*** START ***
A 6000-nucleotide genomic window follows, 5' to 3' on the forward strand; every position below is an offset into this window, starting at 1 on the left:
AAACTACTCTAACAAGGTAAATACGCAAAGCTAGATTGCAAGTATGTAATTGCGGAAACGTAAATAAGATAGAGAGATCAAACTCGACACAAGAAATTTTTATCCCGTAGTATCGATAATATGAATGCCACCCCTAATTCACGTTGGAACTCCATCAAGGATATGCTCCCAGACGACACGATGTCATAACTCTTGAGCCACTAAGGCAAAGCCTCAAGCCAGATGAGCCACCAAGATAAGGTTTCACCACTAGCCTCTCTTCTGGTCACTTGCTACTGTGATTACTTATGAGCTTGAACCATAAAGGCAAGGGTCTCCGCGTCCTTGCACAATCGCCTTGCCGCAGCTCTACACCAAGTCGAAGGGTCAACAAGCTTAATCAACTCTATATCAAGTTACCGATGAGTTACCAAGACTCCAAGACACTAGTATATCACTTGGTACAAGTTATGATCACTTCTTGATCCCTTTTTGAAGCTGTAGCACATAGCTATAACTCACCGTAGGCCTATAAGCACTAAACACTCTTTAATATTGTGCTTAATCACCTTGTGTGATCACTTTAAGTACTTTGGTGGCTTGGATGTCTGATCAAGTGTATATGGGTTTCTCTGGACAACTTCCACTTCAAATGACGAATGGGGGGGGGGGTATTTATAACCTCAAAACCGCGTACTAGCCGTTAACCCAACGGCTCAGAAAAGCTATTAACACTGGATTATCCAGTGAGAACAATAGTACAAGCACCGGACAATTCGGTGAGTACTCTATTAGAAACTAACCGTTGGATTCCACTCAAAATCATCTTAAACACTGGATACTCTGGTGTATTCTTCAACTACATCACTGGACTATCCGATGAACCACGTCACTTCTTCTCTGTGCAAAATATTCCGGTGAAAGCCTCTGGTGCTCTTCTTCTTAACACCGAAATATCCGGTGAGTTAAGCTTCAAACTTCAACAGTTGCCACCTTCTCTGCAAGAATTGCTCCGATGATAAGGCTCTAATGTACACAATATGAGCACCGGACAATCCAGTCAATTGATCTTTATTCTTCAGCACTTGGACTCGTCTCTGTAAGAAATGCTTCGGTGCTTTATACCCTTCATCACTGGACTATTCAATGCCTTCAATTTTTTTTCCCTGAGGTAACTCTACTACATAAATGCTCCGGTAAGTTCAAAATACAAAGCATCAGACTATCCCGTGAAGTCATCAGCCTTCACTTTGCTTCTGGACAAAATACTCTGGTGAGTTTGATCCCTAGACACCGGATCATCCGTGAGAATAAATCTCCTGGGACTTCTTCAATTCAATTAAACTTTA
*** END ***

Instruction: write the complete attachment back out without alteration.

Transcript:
A 6000-nucleotide genomic window follows, 5' to 3' on the forward strand; every position below is an offset into this window, starting at 1 on the left:
AAACTACTCTAACAAGGTAAATACGCAAAGCTAGATTGCAAGTATGTAATTGCGGAAACGTAAATAAGATAGAGAGATCAAACTCGACACAAGAAATTTTTATCCCGTAGTATCGATAATATGAATGCCACCCCTAATTCACGTTGGAACTCCATCAAGGATATGCTCCCAGACGACACGATGTCATAACTCTTGAGCCACTAAGGCAAAGCCTCAAGCCAGATGAGCCACCAAGATAAGGTTTCACCACTAGCCTCTCTTCTGGTCACTTGCTACTGTGATTACTTATGAGCTTGAACCATAAAGGCAAGGGTCTCCGCGTCCTTGCACAATCGCCTTGCCGCAGCTCTACACCAAGTCGAAGGGTCAACAAGCTTAATCAACTCTATATCAAGTTACCGATGAGTTACCAAGACTCCAAGACACTAGTATATCACTTGGTACAAGTTATGATCACTTCTTGATCCCTTTTTGAAGCTGTAGCACATAGCTATAACTCACCGTAGGCCTATAAGCACTAAACACTCTTTAATATTGTGCTTAATCACCTTGTGTGATCACTTTAAGTACTTTGGTGGCTTGGATGTCTGATCAAGTGTATATGGGTTTCTCTGGACAACTTCCACTTCAAATGACGAATGGGGGGGGGGGTATTTATAACCTCAAAACCGCGTACTAGCCGTTAACCCAACGGCTCAGAAAAGCTATTAACACTGGATTATCCAGTGAGAACAATAGTACAAGCACCGGACAATTCGGTGAGTACTCTATTAGAAACTAACCGTTGGATTCCACTCAAAATCATCTTAAACACTGGATACTCTGGTGTATTCTTCAACTACATCACTGGACTATCCGATGAACCACGTCACTTCTTCTCTGTGCAAAATATTCCGGTGAAAGCCTCTGGTGCTCTTCTTCTTAACACCGAAATATCCGGTGAGTTAAGCTTCAAACTTCAACAGTTGCCACCTTCTCTGCAAGAATTGCTCCGATGATAAGGCTCTAATGTACACAATATGAGCACCGGACAATCCAGTCAATTGATCTTTATTCTTCAGCACTTGGACTCGTCTCTGTAAGAAATGCTTCGGTGCTTTATACCCTTCATCACTGGACTATTCAATGCCTTCAATTTTTTTTCCCTGAGGTAACTCTACTACATAAATGCTCCGGTAAGTTCAAAATACAAAGCATCAGACTATCCCGTGAAGTCATCAGCCTTCACTTTGCTTCTGGACAAAATACTCTGGTGAGTTTGATCCCTAGACACCGGATCATCCGTGAGAATAAATCTCCTGGGACTTCTTCAATTCAATTAAACTTTA